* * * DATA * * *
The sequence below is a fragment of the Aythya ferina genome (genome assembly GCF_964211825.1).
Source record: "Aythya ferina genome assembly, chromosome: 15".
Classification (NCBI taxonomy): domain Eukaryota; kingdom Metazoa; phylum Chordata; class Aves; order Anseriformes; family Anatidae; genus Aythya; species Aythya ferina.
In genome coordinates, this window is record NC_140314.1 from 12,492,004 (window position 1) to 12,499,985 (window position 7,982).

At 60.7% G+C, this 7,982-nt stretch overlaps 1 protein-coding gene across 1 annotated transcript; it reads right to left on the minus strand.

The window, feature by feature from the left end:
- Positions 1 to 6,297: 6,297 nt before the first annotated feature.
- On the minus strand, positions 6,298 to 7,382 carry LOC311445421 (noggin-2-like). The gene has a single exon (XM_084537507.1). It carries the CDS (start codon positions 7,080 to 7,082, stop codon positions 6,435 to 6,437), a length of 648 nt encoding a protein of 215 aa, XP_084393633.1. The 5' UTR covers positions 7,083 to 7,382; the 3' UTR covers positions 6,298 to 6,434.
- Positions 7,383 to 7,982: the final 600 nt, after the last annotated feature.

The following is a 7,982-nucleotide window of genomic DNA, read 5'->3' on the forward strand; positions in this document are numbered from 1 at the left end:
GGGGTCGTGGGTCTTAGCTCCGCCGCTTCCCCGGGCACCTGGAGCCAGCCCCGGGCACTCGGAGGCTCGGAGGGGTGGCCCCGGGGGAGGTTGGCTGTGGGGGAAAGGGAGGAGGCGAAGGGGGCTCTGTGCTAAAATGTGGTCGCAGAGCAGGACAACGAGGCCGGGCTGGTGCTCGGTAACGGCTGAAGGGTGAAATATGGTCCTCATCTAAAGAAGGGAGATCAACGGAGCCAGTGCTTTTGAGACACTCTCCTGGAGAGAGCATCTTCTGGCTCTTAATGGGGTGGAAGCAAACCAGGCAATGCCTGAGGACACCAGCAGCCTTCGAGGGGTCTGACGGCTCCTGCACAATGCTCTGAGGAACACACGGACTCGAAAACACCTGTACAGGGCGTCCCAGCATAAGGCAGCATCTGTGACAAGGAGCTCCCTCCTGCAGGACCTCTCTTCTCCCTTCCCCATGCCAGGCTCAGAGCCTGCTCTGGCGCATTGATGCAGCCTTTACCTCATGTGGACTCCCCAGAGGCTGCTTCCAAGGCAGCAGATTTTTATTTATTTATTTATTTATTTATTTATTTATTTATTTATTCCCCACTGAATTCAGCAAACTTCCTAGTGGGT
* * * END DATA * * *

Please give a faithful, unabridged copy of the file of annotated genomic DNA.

The sequence below is a fragment of the Aythya ferina genome (genome assembly GCF_964211825.1).
Source record: "Aythya ferina genome assembly, chromosome: 15".
Classification (NCBI taxonomy): domain Eukaryota; kingdom Metazoa; phylum Chordata; class Aves; order Anseriformes; family Anatidae; genus Aythya; species Aythya ferina.
In genome coordinates, this window is record NC_140314.1 from 12,492,004 (window position 1) to 12,499,985 (window position 7,982).

At 60.7% G+C, this 7,982-nt stretch overlaps 1 protein-coding gene across 1 annotated transcript; it reads right to left on the minus strand.

The window, feature by feature from the left end:
- Positions 1 to 6,297: 6,297 nt before the first annotated feature.
- On the minus strand, positions 6,298 to 7,382 carry LOC311445421 (noggin-2-like). The gene has a single exon (XM_084537507.1). It carries the CDS (start codon positions 7,080 to 7,082, stop codon positions 6,435 to 6,437), a length of 648 nt encoding a protein of 215 aa, XP_084393633.1. The 5' UTR covers positions 7,083 to 7,382; the 3' UTR covers positions 6,298 to 6,434.
- Positions 7,383 to 7,982: the final 600 nt, after the last annotated feature.

The following is a 7,982-nucleotide window of genomic DNA, read 5'->3' on the forward strand; positions in this document are numbered from 1 at the left end:
GGGGTCGTGGGTCTTAGCTCCGCCGCTTCCCCGGGCACCTGGAGCCAGCCCCGGGCACTCGGAGGCTCGGAGGGGTGGCCCCGGGGGAGGTTGGCTGTGGGGGAAAGGGAGGAGGCGAAGGGGGCTCTGTGCTAAAATGTGGTCGCAGAGCAGGACAACGAGGCCGGGCTGGTGCTCGGTAACGGCTGAAGGGTGAAATATGGTCCTCATCTAAAGAAGGGAGATCAACGGAGCCAGTGCTTTTGAGACACTCTCCTGGAGAGAGCATCTTCTGGCTCTTAATGGGGTGGAAGCAAACCAGGCAATGCCTGAGGACACCAGCAGCCTTCGAGGGGTCTGACGGCTCCTGCACAATGCTCTGAGGAACACACGGACTCGAAAACACCTGTACAGGGCGTCCCAGCATAAGGCAGCATCTGTGACAAGGAGCTCCCTCCTGCAGGACCTCTCTTCTCCCTTCCCCATGCCAGGCTCAGAGCCTGCTCTGGCGCATTGATGCAGCCTTTACCTCATGTGGACTCCCCAGAGGCTGCTTCCAAGGCAGCAGATTTTTATTTATTTATTTATTTATTTATTTATTTATTTATTTATTCCCCACTGAATTCAGCAAACTTCCTAGTGGGT